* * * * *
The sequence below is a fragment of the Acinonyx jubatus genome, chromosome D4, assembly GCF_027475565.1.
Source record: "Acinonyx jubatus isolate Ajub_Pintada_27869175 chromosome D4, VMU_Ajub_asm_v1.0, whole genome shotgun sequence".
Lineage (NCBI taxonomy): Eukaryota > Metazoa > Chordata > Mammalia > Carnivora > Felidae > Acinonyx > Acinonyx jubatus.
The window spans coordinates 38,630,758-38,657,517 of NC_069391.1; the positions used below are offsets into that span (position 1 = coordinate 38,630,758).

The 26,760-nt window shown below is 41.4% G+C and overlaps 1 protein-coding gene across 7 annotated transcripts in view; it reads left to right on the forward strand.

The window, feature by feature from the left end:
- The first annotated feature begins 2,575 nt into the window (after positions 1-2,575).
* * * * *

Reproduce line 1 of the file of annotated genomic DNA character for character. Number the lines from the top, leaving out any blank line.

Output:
The sequence below is a fragment of the Acinonyx jubatus genome, chromosome D4, assembly GCF_027475565.1.